October EOTM – “I had weight loss surgery, so I’m straight.”


Me, now a size 16, standing in one leg of my biggest pair of pants, size 26.  Oct 14, 2017

I have several friends and acquaintances that are curious about having surgery, and often ask me about my experience.  They see the changes I’ve made, especially if they have not seen me in a long time, and get excited about pursuing that route for themselves.  I’m honored that I can be a source of encouragement for anyone looking to have weight loss surgery and improve their health.  But I want to make sure that anyone who is considering surgery is really going into it with their eyes wide open.

I’m not going to lie – this is HARD.  Really hard.  The hardest thing I’ve ever done.  Nothing about this process is easy, and for me it’s not gotten any easier even though I’m a year post-op.  It’s just about sticking to the rules, despite if you had a good day or bad day.

My biggest concern is someone having the attitude of “I had weight loss surgery, so I’m straight.  I can have the chips/cake/cookies, and it’s all good because I had surgery.”  I cannot stress enough how much the surgery will not kill those urges for sugar, nor will it make you exercise.  The surgery can only do so much with helping to control your eating.  And you can really do major damage to your health if you continue your old bad habits after having surgery.  So in honor of my friends contemplating having weight loss surgery, I’m making having the attitude of “I had surgery, so I’m straight” the Excuse of the Month.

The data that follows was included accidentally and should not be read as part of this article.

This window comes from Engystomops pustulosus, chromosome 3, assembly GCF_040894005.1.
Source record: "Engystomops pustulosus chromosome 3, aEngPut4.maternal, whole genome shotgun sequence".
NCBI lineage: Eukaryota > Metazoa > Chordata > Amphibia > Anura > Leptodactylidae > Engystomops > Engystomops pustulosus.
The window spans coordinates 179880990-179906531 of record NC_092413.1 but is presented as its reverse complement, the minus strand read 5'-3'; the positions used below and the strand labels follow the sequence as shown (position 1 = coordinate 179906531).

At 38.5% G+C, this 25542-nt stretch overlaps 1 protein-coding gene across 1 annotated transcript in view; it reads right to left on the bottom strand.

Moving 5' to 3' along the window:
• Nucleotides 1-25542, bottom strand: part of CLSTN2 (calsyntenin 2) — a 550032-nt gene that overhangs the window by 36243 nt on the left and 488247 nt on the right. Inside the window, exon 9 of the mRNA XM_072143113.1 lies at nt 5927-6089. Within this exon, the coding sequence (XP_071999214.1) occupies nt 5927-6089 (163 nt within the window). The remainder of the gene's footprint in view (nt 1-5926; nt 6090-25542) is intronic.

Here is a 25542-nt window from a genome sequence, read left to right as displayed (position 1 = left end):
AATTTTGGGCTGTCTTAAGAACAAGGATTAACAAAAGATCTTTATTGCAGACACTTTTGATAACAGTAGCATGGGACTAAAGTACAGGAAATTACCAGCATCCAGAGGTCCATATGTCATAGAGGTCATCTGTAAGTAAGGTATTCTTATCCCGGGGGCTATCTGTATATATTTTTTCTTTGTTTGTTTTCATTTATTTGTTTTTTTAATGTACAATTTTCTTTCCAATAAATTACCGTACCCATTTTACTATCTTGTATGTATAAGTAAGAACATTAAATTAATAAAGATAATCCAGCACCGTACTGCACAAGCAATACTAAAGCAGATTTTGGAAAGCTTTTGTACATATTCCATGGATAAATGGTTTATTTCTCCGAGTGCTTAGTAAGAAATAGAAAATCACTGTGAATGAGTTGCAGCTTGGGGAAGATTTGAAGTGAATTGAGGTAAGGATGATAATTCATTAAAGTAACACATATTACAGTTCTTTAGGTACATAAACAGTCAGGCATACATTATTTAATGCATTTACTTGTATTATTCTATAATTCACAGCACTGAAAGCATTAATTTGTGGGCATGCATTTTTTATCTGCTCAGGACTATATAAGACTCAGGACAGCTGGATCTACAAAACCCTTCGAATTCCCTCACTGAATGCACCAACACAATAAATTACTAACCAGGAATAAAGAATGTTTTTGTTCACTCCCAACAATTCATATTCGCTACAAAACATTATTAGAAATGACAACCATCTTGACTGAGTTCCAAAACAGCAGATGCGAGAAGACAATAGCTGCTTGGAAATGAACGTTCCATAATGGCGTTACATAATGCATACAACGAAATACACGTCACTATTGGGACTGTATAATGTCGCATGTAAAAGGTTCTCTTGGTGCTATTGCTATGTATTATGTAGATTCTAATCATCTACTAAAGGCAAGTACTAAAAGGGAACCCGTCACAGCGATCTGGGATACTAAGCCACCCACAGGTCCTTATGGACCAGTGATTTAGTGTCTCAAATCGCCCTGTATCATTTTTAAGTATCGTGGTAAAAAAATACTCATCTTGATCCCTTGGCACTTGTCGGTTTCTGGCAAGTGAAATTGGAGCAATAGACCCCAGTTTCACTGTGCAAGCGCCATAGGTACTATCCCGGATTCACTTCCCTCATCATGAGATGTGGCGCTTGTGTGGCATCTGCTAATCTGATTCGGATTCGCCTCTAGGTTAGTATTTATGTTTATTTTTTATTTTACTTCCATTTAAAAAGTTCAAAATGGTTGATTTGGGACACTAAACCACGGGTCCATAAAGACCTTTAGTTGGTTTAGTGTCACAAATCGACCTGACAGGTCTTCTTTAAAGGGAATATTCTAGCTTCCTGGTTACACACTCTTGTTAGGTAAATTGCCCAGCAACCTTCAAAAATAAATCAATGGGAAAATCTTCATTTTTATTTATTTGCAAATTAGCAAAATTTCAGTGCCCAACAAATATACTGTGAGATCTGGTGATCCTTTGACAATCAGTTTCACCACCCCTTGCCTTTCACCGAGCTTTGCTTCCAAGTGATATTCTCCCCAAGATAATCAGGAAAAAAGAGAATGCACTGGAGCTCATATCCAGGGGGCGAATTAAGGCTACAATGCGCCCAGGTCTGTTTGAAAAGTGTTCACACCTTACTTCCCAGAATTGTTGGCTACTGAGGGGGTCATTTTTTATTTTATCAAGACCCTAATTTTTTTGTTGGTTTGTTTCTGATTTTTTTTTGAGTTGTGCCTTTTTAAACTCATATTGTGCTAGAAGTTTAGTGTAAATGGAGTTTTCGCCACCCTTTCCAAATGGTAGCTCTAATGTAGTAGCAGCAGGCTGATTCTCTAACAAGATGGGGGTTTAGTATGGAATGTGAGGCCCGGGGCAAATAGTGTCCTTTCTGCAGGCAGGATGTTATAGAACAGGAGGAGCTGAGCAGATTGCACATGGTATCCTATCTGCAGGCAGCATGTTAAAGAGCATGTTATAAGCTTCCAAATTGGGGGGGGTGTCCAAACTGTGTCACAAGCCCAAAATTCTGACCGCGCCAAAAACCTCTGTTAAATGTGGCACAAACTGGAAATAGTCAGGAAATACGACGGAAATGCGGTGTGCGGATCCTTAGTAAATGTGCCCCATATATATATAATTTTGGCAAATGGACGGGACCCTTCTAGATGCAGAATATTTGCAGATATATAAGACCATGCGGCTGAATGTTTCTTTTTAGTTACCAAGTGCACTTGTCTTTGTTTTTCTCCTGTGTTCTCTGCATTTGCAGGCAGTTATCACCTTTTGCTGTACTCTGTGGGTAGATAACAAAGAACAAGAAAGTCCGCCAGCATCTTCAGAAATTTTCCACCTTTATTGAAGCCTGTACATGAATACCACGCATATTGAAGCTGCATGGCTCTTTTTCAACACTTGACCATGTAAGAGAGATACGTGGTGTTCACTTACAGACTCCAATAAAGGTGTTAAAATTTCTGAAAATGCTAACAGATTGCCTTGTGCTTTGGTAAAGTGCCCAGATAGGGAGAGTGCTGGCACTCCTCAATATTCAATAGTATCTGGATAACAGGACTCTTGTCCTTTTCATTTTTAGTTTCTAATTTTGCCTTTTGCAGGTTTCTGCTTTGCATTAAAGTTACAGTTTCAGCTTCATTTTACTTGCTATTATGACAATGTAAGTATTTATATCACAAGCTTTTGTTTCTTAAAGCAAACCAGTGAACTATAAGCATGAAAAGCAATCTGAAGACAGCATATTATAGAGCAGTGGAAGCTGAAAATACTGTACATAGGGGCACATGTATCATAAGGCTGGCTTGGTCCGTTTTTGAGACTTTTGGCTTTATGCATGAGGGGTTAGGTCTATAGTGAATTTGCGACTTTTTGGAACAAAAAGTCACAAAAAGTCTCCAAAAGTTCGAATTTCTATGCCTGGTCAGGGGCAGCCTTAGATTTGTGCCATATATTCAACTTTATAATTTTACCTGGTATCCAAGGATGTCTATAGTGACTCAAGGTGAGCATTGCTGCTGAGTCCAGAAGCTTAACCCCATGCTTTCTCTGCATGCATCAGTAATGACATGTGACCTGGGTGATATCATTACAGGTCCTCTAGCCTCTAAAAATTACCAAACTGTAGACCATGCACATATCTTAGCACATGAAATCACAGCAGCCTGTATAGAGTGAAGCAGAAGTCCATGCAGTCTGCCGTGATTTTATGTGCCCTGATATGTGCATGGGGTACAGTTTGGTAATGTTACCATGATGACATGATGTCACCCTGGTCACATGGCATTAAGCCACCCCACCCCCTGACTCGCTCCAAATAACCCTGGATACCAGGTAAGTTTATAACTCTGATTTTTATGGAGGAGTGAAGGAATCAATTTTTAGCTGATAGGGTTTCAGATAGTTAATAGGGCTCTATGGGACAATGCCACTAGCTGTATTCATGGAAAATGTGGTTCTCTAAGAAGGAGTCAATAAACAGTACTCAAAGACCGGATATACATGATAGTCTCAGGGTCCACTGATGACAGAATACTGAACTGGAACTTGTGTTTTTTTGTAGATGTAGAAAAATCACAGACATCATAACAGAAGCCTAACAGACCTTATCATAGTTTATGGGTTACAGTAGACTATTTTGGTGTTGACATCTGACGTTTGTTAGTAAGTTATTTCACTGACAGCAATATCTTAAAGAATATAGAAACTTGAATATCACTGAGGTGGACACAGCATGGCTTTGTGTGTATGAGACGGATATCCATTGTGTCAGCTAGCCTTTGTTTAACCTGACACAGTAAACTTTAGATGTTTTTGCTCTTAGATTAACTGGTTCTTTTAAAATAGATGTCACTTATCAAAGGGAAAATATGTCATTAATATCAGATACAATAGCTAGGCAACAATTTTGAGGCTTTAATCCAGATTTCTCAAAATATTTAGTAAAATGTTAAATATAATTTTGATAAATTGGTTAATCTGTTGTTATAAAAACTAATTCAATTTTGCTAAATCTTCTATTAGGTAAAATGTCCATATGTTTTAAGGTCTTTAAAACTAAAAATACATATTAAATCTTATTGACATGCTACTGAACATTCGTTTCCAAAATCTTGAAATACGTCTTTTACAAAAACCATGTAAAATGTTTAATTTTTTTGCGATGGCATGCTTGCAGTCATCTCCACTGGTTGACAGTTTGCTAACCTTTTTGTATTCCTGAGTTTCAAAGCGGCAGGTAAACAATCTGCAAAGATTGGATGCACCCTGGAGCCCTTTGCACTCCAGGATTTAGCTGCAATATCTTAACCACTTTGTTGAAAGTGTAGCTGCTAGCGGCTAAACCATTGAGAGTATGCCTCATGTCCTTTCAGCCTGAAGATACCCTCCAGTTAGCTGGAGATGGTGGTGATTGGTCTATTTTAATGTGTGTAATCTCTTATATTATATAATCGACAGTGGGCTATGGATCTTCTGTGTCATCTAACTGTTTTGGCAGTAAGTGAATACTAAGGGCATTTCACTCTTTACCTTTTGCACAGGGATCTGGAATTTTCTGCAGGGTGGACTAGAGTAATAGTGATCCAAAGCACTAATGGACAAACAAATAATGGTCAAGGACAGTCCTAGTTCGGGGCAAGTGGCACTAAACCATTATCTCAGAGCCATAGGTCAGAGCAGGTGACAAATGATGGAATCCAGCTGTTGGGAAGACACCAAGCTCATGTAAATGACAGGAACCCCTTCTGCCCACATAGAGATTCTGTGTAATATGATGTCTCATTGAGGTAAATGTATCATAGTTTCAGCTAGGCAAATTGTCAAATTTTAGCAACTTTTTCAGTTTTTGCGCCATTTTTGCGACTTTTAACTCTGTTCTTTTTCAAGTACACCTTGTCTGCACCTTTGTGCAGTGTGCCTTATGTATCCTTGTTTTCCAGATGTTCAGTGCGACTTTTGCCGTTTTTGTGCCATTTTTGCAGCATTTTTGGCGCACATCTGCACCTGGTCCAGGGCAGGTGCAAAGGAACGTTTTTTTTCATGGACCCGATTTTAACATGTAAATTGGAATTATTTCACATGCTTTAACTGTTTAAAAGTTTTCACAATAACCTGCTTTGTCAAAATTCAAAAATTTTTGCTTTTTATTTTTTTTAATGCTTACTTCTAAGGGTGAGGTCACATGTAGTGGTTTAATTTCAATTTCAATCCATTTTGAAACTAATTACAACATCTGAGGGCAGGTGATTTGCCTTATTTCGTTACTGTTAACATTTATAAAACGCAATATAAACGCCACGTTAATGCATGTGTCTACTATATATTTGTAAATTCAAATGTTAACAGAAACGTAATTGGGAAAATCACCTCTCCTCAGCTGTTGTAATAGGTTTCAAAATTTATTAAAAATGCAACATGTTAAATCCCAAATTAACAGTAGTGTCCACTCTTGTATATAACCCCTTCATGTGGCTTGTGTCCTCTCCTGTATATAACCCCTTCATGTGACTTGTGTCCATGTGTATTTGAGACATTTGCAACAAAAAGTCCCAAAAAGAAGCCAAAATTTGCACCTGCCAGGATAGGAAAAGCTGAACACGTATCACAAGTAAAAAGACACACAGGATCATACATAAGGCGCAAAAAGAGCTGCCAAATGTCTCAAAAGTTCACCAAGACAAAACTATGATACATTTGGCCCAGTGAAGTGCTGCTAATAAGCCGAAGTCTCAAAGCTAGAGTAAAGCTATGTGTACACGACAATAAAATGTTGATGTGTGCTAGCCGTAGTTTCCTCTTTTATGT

I’m honestly going to put it out there that I have not been perfect.  In fact, far from it.  Yes, losing 100 lbs in the past year is great, but I know deep in my heart I could have done better had I stuck to it 100%.  Why wasn’t I 100% compliant?  I don’t have any excuse; it’s just really hard to do it.  Your bad habits don’t die just because you had surgery, and you cannot rely on the surgery to make good decisions for you. It is completely up to you to make healthy choices.  And during the times when you indulge in something unhealthy, as I have done, the surgery won’t stop you.  It’s crazy how I will get full from eating half a grilled chicken breast, but can still eat a whole jumbo-sized bowl of popcorn with extra butter.

I’ll end this post by saying this – make sure to look at this surgery as a tool that will only work when you use it properly.  You’re not completely in the clear to eat and drink whatever you want just because you have surgery.  Your first 6-12 months post-op you are going to lose some weight just by virtue of the restriction that the surgery initially provides. Don’t get too comfortable in that phase because trust me, your body will catch up.  I already notice how much slower the weight loss is for me at one year out, and it’s pretty frustrating.  I still have to work really hard, and with the holiday goodies coming up, saying no will continue to be a challenge.

That’s when you have to remind yourself about why you are doing this in the first place – you want to be healthier, live longer, and be able to do all the things you’ve always dreamed of.  You want to see your kids and grand kids grow up.  You want to travel.  You want to enjoy shopping in regular clothing stores.  You want to go to an amusement park and ride on the roller coaster.  Whatever it may be, remind yourself daily about your goals as a way to help stay on track.


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